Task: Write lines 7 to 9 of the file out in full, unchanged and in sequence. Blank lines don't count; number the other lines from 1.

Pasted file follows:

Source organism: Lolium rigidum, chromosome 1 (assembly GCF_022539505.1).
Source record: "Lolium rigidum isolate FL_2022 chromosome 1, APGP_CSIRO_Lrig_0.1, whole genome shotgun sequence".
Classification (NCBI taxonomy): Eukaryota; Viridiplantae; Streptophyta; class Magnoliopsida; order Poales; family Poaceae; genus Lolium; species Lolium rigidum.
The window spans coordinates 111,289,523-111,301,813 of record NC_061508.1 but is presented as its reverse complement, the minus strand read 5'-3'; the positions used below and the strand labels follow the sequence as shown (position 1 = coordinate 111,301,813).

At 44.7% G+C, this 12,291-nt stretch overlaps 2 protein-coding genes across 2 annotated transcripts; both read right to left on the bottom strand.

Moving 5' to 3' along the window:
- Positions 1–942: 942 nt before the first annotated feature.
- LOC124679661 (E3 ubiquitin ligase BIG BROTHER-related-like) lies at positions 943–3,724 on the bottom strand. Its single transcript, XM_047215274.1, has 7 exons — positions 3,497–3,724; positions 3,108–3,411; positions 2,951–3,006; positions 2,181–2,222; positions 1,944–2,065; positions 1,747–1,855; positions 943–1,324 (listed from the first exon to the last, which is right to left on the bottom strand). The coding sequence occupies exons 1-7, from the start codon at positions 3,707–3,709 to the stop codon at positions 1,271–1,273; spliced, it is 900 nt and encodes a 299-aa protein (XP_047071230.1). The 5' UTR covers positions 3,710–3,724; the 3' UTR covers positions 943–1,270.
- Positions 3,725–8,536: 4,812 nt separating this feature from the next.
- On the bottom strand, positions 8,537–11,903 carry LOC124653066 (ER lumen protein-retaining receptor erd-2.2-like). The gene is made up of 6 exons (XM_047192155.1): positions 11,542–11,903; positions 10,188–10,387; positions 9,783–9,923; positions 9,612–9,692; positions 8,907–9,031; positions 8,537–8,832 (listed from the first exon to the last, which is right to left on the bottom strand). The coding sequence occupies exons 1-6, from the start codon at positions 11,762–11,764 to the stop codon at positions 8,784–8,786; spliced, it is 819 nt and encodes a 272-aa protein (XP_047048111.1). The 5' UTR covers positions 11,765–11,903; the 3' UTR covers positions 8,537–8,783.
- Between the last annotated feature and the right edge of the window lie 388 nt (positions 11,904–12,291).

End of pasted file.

- Positions 1–942: 942 nt before the first annotated feature.
- LOC124679661 (E3 ubiquitin ligase BIG BROTHER-related-like) lies at positions 943–3,724 on the bottom strand. Its single transcript, XM_047215274.1, has 7 exons — positions 3,497–3,724; positions 3,108–3,411; positions 2,951–3,006; positions 2,181–2,222; positions 1,944–2,065; positions 1,747–1,855; positions 943–1,324 (listed from the first exon to the last, which is right to left on the bottom strand). The coding sequence occupies exons 1-7, from the start codon at positions 3,707–3,709 to the stop codon at positions 1,271–1,273; spliced, it is 900 nt and encodes a 299-aa protein (XP_047071230.1). The 5' UTR covers positions 3,710–3,724; the 3' UTR covers positions 943–1,270.
- Positions 3,725–8,536: 4,812 nt separating this feature from the next.